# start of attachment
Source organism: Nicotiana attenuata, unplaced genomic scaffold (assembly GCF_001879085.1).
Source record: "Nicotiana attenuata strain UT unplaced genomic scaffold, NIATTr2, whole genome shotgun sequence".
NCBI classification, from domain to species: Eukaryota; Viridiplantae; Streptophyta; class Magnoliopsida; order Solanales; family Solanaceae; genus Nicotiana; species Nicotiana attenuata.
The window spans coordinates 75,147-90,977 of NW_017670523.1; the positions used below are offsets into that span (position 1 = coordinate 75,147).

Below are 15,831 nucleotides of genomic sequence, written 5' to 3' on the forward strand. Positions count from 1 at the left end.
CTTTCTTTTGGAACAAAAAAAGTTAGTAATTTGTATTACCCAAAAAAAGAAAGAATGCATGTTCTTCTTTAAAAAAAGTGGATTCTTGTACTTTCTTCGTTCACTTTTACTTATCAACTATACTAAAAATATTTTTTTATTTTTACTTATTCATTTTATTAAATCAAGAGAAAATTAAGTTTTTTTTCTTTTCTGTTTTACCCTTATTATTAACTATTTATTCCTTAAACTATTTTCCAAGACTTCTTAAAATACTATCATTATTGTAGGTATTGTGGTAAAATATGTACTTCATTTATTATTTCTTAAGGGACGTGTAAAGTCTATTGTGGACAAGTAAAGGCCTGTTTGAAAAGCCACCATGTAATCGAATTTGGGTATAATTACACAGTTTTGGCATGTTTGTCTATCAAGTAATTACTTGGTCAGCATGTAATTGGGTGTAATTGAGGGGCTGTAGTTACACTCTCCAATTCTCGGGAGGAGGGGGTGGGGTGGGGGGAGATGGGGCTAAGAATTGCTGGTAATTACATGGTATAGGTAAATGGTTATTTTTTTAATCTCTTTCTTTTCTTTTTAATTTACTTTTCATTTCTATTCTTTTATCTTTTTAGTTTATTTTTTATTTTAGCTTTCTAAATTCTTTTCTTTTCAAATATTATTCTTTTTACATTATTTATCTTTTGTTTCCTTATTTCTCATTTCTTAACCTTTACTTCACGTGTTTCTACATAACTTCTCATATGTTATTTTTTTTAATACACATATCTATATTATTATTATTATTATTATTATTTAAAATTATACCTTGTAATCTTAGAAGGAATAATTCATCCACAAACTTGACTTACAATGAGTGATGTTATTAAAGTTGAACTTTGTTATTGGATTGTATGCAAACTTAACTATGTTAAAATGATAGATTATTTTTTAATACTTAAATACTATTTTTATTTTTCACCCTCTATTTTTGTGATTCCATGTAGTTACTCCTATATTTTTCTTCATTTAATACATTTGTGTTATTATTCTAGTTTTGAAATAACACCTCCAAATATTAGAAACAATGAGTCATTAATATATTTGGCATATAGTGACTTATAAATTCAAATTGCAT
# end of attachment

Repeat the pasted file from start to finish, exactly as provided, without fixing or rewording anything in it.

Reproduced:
Source organism: Nicotiana attenuata, unplaced genomic scaffold (assembly GCF_001879085.1).
Source record: "Nicotiana attenuata strain UT unplaced genomic scaffold, NIATTr2, whole genome shotgun sequence".
NCBI classification, from domain to species: Eukaryota; Viridiplantae; Streptophyta; class Magnoliopsida; order Solanales; family Solanaceae; genus Nicotiana; species Nicotiana attenuata.
The window spans coordinates 75,147-90,977 of NW_017670523.1; the positions used below are offsets into that span (position 1 = coordinate 75,147).

Below are 15,831 nucleotides of genomic sequence, written 5' to 3' on the forward strand. Positions count from 1 at the left end.
CTTTCTTTTGGAACAAAAAAAGTTAGTAATTTGTATTACCCAAAAAAAGAAAGAATGCATGTTCTTCTTTAAAAAAAGTGGATTCTTGTACTTTCTTCGTTCACTTTTACTTATCAACTATACTAAAAATATTTTTTTATTTTTACTTATTCATTTTATTAAATCAAGAGAAAATTAAGTTTTTTTTCTTTTCTGTTTTACCCTTATTATTAACTATTTATTCCTTAAACTATTTTCCAAGACTTCTTAAAATACTATCATTATTGTAGGTATTGTGGTAAAATATGTACTTCATTTATTATTTCTTAAGGGACGTGTAAAGTCTATTGTGGACAAGTAAAGGCCTGTTTGAAAAGCCACCATGTAATCGAATTTGGGTATAATTACACAGTTTTGGCATGTTTGTCTATCAAGTAATTACTTGGTCAGCATGTAATTGGGTGTAATTGAGGGGCTGTAGTTACACTCTCCAATTCTCGGGAGGAGGGGGTGGGGTGGGGGGAGATGGGGCTAAGAATTGCTGGTAATTACATGGTATAGGTAAATGGTTATTTTTTTAATCTCTTTCTTTTCTTTTTAATTTACTTTTCATTTCTATTCTTTTATCTTTTTAGTTTATTTTTTATTTTAGCTTTCTAAATTCTTTTCTTTTCAAATATTATTCTTTTTACATTATTTATCTTTTGTTTCCTTATTTCTCATTTCTTAACCTTTACTTCACGTGTTTCTACATAACTTCTCATATGTTATTTTTTTTAATACACATATCTATATTATTATTATTATTATTATTATTTAAAATTATACCTTGTAATCTTAGAAGGAATAATTCATCCACAAACTTGACTTACAATGAGTGATGTTATTAAAGTTGAACTTTGTTATTGGATTGTATGCAAACTTAACTATGTTAAAATGATAGATTATTTTTTAATACTTAAATACTATTTTTATTTTTCACCCTCTATTTTTGTGATTCCATGTAGTTACTCCTATATTTTTCTTCATTTAATACATTTGTGTTATTATTCTAGTTTTGAAATAACACCTCCAAATATTAGAAACAATGAGTCATTAATATATTTGGCATATAGTGACTTATAAATTCAAATTGCAT